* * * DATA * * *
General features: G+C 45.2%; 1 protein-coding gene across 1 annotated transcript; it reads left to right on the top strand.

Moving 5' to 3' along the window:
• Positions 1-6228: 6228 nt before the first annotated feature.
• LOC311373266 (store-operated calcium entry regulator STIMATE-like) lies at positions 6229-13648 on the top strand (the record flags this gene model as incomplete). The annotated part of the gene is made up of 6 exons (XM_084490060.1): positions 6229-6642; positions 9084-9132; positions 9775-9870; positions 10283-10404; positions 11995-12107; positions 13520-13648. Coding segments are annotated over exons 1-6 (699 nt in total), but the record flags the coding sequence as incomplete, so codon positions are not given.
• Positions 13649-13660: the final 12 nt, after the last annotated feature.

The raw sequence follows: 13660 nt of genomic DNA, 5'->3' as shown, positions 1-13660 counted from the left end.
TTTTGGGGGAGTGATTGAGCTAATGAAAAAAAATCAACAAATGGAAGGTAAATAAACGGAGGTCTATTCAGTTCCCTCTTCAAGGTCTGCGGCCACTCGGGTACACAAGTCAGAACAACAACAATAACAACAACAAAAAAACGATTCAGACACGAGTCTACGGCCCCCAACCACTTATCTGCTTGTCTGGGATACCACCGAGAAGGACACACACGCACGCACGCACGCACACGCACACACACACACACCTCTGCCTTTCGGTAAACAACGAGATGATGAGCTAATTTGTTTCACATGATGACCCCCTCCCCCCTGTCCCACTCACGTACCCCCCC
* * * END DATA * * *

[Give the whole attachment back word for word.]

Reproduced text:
General features: G+C 45.2%; 1 protein-coding gene across 1 annotated transcript; it reads left to right on the top strand.

Moving 5' to 3' along the window:
• Positions 1-6228: 6228 nt before the first annotated feature.
• LOC311373266 (store-operated calcium entry regulator STIMATE-like) lies at positions 6229-13648 on the top strand (the record flags this gene model as incomplete). The annotated part of the gene is made up of 6 exons (XM_084490060.1): positions 6229-6642; positions 9084-9132; positions 9775-9870; positions 10283-10404; positions 11995-12107; positions 13520-13648. Coding segments are annotated over exons 1-6 (699 nt in total), but the record flags the coding sequence as incomplete, so codon positions are not given.
• Positions 13649-13660: the final 12 nt, after the last annotated feature.

The raw sequence follows: 13660 nt of genomic DNA, 5'->3' as shown, positions 1-13660 counted from the left end.
TTTTGGGGGAGTGATTGAGCTAATGAAAAAAAATCAACAAATGGAAGGTAAATAAACGGAGGTCTATTCAGTTCCCTCTTCAAGGTCTGCGGCCACTCGGGTACACAAGTCAGAACAACAACAATAACAACAACAAAAAAACGATTCAGACACGAGTCTACGGCCCCCAACCACTTATCTGCTTGTCTGGGATACCACCGAGAAGGACACACACGCACGCACGCACGCACACGCACACACACACACACCTCTGCCTTTCGGTAAACAACGAGATGATGAGCTAATTTGTTTCACATGATGACCCCCTCCCCCCTGTCCCACTCACGTACCCCCCC